• Americans are taught that everyone is equal, that no group is superior to another. But remarkably, all of America’s most successful groups believe (even


if they don’t say so aloud) that they’re exceptional, chosen, superior in some way.


• Americans are taught that self-esteem—feeling good about yourself—is the key to a successful life. But in all of America’s most successful groups,


people tend to feel insecure, inadequate, that they have to prove themselves.


• America today spreads a message of immediate gratification, living for the moment. But all of America’s most successful groups cultivate heightened discipline and impulse control.




But the Triple Package has a dark underside too. Each of its elements carries distinctive pathologies; when taken to an extreme, they can have truly toxic effects. Should people strive for the Triple Package? Should America? Ultimately, the authors conclude that the Triple Package is a ladder that should be climbed and then kicked away, drawing on its power but breaking free from its constraints.



Provocative and profound, The Triple Package will transform the way we think about success and achievement.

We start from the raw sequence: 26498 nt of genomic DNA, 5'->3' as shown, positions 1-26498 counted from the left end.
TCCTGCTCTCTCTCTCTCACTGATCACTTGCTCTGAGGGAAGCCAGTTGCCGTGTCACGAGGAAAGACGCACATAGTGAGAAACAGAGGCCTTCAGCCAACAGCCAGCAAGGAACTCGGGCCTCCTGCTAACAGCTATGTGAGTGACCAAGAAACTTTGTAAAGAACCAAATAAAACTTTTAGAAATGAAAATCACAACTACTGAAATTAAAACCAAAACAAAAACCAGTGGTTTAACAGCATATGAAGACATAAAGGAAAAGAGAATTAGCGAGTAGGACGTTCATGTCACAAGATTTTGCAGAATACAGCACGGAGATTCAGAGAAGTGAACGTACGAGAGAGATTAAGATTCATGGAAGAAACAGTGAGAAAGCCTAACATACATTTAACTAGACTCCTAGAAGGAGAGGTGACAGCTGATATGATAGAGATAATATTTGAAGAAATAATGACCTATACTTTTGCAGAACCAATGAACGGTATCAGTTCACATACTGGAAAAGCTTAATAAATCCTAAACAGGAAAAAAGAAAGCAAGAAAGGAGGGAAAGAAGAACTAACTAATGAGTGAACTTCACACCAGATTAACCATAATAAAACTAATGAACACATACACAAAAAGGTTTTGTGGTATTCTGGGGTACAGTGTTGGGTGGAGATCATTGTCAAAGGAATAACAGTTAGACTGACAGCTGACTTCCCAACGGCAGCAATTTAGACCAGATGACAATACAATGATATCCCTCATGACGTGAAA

Editorial Reviews

Review

Publishers Weekly (starred and boxed):
“In their provocative new book, Chua (Battle Hymn of the Tiger Mother) and Rubenfeld (The Interpretation of Murder)—Yale Law professors and spouses—show why certain groups in the U.S. perform better than others. According to the authors, three traits breed success: a superiority complex, insecurity, and impulse control. Only when this ‘Triple Package’ comes together does it ‘generate drive, grit, and systematic disproportionate group success.’ Supported by statistics and original research….This comprehensive, lucid sociological study balances its findings with a probing look at the downsides of the triple package—the burden of carrying a family’s expectations, and deep insecurities that come at a psychological price.”